Economics as a Powerful Set of Tools that Can Be Applied Almost Anywhere

Martin Kosík and Giorgi Chavchanidze are both first-year students in the Master Economic Research program at CERGE-EI and  recipients of the First-Year Excellence Fellowship. Martin´s first experience with economic research was during his assistantship at CERGE-EI for Volební lavička”, a project studying the information acquisition of voters in Czech municipal elections. Giorgi graduated from a double major in Mathematics and Economics at the American University in Bulgaria, both majors with honors. Read the interview we conducted online about their journey with economic research.

Giorgi, Martin, what inspired you to pursue economic research and how would you like to contribute with it to society?

M: I really like how diverse economic research is. There are economists studying topics ranging from civil wars (Chris Blattman) to the evolution of culture (Nathan Nunn). In my point of view, the main reason for such diverse topics is that the field of economics offers a powerful set of tools that can be applied to almost any problem.
Also, I am interested in many different fields including history, political science and evolutionary biology, and I love working with data, so the Master in Economic Research program was a great choice for me.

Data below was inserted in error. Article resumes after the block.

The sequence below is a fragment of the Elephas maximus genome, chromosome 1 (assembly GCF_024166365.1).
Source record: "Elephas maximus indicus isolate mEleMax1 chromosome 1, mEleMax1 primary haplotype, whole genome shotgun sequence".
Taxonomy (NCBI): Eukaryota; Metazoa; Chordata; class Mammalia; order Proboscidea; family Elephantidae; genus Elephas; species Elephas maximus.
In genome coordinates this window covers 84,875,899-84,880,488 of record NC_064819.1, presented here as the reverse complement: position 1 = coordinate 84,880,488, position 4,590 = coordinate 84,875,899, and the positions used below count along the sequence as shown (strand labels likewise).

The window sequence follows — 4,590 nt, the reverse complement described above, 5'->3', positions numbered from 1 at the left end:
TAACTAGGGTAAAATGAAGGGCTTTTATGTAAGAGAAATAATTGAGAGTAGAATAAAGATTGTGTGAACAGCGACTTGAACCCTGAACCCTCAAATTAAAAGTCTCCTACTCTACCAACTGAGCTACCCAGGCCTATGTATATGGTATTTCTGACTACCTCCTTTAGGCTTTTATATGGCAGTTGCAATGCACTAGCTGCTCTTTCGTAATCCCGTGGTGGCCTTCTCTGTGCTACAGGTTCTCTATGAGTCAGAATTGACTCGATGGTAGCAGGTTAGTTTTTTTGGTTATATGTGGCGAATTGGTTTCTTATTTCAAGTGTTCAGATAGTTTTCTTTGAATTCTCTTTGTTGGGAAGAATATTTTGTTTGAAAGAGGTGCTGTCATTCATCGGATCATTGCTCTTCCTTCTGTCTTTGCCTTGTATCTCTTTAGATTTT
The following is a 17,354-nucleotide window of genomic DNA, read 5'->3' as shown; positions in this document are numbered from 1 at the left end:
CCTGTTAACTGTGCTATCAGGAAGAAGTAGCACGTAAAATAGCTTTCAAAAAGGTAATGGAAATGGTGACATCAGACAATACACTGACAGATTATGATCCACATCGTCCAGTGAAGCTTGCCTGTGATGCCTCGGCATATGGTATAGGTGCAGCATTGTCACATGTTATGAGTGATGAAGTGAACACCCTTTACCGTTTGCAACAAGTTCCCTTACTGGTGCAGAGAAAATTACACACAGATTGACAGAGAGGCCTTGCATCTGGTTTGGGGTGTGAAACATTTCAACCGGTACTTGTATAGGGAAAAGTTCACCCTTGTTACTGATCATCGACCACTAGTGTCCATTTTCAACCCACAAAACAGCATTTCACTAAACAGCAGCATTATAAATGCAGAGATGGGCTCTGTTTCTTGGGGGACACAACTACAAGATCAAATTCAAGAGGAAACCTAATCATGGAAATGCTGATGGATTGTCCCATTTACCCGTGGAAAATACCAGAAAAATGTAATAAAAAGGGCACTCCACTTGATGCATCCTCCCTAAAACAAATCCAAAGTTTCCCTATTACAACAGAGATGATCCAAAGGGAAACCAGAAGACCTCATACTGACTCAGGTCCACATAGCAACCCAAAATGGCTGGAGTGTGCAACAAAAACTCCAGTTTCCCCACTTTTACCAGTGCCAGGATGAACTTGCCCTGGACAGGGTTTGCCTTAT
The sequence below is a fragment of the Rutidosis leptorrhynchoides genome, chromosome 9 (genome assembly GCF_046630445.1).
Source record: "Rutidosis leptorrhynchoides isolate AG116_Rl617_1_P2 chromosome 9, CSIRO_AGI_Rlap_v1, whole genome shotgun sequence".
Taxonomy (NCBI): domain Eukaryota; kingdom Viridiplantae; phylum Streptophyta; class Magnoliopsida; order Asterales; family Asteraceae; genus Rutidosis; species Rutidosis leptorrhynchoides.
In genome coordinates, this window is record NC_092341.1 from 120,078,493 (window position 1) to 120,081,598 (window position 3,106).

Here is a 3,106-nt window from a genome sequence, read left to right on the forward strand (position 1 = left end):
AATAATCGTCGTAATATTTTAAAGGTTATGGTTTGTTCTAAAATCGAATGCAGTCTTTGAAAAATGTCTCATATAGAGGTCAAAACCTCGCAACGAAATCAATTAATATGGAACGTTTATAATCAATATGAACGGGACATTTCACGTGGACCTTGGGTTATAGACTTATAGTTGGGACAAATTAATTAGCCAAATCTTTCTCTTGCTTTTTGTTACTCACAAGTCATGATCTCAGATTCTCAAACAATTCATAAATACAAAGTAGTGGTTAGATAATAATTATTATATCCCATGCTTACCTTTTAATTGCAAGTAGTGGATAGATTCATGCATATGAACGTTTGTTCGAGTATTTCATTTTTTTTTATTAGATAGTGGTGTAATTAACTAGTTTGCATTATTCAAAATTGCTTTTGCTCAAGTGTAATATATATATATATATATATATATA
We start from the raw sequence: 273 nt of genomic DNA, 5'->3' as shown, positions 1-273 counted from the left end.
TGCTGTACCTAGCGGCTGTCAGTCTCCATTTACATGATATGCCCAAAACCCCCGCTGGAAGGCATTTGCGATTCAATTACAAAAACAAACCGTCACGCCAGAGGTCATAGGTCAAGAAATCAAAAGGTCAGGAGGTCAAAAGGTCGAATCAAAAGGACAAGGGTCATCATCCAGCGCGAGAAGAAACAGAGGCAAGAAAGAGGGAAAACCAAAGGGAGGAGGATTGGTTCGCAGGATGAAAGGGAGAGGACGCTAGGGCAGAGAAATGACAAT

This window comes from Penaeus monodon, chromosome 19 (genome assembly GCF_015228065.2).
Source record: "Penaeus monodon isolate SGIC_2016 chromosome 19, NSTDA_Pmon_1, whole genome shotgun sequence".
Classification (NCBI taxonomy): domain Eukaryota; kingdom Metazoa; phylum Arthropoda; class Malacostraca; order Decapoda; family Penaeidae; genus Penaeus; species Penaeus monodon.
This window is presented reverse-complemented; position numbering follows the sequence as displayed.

G: My professional interests lie necessarily at the intersection of mathematics and applied sciences. The idea of uncovering the previously unseen and using this abstract knowledge to work around important practical problems inspires a sense of almost religious fascination in me. To better explain the interplay between mathematics and real-life problems, take pricing a financial option as an example — a contract that allows its holder to buy a good or commodity at a predetermined price, if desired. The existence of such a contract, say for oil, is highly beneficial for an economy since it could insure an airline company (the contract holder) against unexpected increases in the oil price, while protecting consumers from rises in flight costs, and shielding an economy from the harmful effects of the two. However, for such a contract to be viable on a wide scale, one needs to determine the “right” price of the option so that its value is low enough for many airlines to be willing to purchase it, but high enough so that the issuing institutions can afford to keep offering them. This is where mathematics comes in with all its abstractions. Myron Scholes, Fisher Black and Robert C. Merton were the first to solve such a problem (no wonder Scholes and Merton won the Nobel Prize in 1997 for their contributions) and now options pricing is a very big industry with versatile instruments.